A witness has told the Ian Bailey murder trial in Paris that her son’s life became very stressful after Mr Bailey told him that he had killed Sophie Toscan du Plantier.
Amanda Reid is one of only two witnesses who have travelled from Ireland to the trial in France. She told the court that she was attending the trial to speak for her son Malachi who found everything to do with the incident too difficult to address.
Giving evidence through an interpreter, she said that, on February 4, 1997, Mr Bailey stopped to give her 14- year-old son a lift outside Schull in West Cork. During the drive home, Malachi Reid alleges Mr Bailey said: “I went up there and bashed her brains out.”
Ms Toscan du Plantier’s body was found on the morning of December 23, 1996. Ms Reid said her son came home and went to bed pretty soon afterwards on the evening he got the lift from Mr Bailey. The following day a garda visited the school and that evening Malachi Reid appeared very agitated and told his mother what Mr Bailey had said in the car.
Ms Reid says she thought it was very serious and she rang the guards. She and her son gave statements on the matter soon after. Malachi Reid gave evidence against Mr Bailey at a 2003 libel trial in Cork. His mother said that the trial had had a “massive impact” on Malachi.
“The impact on our lives was huge,” she said.
We felt as though we were living with a very dangerous person.
Mr Bailey has always denied any involvement in the murder and he is not attending the trial in Paris. His solicitor, Frank Buttimer, has described the hearing as a “show trial”. The second witness to travel to Paris from West Cork also gave evidence of an alleged admission by Mr Bailey.
Bill Fuller, who lives in Schull, was working as a gardener in early 1997 when he called up to Mr Bailey’s home, he told the court. During their meeting, Mr Bailey began speaking in the second person, according to Mr Fuller’s evidence. Mr Fuller told the court Mr Bailey said: “You saw her in the shop. You saw her tight arse. You fancied her, you went up there to try and see what you could get.
“You tried to calm her but she ran away. She was scared. She ran away screaming so you chased her to calm her dow n. You stove something into the back of her head and you realised you went too far and you had to finish her off.”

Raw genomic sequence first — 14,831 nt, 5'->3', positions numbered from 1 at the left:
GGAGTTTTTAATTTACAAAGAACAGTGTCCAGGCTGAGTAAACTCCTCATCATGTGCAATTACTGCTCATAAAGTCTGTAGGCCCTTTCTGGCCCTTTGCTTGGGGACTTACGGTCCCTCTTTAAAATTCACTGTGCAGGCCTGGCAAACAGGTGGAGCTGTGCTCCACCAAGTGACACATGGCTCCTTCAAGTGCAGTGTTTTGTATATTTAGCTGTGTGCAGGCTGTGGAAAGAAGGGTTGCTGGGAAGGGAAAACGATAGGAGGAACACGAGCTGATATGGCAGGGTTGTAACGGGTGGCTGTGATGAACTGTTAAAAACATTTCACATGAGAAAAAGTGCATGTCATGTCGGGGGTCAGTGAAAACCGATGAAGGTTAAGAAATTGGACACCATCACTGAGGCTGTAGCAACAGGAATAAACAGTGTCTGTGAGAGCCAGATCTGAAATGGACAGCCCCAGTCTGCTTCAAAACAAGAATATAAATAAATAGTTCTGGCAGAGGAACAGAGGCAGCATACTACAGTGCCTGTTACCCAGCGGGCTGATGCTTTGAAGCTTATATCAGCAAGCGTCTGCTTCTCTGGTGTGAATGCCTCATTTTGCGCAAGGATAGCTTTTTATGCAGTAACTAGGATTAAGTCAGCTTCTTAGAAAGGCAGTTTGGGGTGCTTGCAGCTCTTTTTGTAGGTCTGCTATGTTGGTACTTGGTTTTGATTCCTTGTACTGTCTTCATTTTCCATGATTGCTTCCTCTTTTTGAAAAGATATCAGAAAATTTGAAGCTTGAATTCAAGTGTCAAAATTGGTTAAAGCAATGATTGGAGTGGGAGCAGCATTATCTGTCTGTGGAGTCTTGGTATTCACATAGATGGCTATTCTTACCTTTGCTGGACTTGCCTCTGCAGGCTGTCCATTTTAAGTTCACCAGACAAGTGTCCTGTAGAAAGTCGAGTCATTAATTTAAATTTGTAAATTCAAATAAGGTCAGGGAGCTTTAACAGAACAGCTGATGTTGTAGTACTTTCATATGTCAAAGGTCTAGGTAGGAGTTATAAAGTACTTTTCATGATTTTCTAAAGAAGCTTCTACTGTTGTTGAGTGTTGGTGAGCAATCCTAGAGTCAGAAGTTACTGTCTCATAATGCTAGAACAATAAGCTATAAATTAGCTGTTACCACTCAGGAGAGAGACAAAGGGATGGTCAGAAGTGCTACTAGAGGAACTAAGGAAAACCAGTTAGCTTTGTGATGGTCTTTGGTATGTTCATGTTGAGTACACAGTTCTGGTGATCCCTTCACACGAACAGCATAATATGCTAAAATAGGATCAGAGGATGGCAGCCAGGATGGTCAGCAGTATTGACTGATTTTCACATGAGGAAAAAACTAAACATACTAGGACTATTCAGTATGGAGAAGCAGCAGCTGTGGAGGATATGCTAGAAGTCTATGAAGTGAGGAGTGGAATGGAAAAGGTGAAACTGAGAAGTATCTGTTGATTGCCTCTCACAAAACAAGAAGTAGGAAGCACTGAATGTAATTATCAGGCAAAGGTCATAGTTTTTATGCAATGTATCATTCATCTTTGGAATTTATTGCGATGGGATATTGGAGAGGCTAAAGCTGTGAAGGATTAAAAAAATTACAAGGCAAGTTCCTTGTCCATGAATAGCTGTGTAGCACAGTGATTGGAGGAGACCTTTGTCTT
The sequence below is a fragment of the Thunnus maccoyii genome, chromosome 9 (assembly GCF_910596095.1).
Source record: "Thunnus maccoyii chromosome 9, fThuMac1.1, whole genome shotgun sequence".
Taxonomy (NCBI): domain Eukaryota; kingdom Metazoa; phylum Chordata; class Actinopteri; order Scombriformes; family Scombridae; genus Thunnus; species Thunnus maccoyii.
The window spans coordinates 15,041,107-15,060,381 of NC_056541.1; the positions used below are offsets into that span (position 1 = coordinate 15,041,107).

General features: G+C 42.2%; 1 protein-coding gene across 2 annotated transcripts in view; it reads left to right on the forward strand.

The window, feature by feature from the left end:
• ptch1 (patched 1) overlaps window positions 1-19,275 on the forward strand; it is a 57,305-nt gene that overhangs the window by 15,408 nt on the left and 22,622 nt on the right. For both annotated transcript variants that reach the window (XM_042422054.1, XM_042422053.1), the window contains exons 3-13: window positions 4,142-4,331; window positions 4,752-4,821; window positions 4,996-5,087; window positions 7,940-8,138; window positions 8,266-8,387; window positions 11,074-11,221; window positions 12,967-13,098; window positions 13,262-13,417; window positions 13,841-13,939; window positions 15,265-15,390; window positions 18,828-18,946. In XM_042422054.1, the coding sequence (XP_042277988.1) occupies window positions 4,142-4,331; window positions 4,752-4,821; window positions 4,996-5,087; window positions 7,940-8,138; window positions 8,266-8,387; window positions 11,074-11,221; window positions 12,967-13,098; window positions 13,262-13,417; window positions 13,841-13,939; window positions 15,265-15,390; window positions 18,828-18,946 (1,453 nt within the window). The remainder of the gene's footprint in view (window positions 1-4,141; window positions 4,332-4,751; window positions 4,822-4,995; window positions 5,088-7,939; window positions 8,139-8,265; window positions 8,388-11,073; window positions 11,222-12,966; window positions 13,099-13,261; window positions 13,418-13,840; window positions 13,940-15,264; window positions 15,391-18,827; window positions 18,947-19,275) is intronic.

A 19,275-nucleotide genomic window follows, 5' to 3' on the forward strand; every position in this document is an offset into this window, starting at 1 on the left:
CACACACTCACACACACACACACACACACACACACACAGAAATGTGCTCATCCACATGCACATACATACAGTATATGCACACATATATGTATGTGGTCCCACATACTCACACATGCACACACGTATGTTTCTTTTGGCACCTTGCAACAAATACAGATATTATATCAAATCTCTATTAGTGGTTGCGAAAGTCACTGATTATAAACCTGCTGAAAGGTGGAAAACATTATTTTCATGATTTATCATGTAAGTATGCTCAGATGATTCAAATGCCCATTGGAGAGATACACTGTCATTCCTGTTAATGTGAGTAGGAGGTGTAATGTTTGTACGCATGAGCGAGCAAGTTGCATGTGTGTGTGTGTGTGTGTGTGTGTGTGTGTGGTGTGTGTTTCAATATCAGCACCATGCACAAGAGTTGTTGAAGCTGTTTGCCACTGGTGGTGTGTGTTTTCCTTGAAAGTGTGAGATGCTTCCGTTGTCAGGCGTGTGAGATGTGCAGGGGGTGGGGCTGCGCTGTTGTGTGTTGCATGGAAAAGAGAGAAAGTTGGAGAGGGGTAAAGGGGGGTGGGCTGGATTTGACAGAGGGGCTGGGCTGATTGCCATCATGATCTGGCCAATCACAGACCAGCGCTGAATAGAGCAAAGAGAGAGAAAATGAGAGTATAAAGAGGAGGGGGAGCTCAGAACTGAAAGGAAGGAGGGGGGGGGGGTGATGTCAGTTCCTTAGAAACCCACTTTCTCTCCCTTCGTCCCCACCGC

Mr Fuller told the court that he had replied to Mr Bailey that “that was the sort of thing you would do”. Mr Bailey then said to him: “That’s how I got to meet Jules. I saw her tight arse but she let me in.”
A DPP analysis of a number of alleged admissions to the killing of Ms Toscan du Plantier by Mr Bailey ascribed most of them to “sarcasm”. The DPP examined the Garda file on Mr Bailey at least four times and on each occasion decided the evidence did not warrant prosecution.
Mr Fuller said Mr Bailey had told him that he and his partner, Jules Thomas, had twice had Ms Toscan du Plantier around to their home for dinner and that the Frenchwoman had had a violent lover with whom she had split up.
The trial also heard that requests to attend were sent to 15 witnesses in Ireland but problems arose with the short notice in some instances and difficulties in sending the requests via the postal service.
The trial is expected to conclude on Friday with a verdict, and if the verdict is guilty, a lengthy prison sentence. However, Mr Bailey is not in France and would be subject to extradition efforts by French authorities.
Prosecutor’s lack of urgency staggering
Repressed memory syndrome raised its head at the Ian Bailey murder trial in Paris yesterday. Nineteen years after Sophie Toscan du Plantier was murdered, a friend of hers recalled a significant conversation they had days before her death.
Agnes Thomas had been very close to Ms Toscan du Plantier. At one point they had worked together in Paris. She had accompanied her friend on occasion to the Du Plantier holiday home in West Cork. They had spoken by phone around 9pm on December 22, 1996, hours before Ms Toscan du Plantier was battered to death in a savage attack near her holiday home.
But it was a conversation the pair had some days prior to that which Ms Thomas had apparently involuntarily repressed for 19 years. In 2015, she was involved with the association set up to find out the truth about Sophie’s death. At one point she saw film footage about Ms Toscan du Plantier’s death, there had been a mention of poetry. That triggered something for Ms Thomas.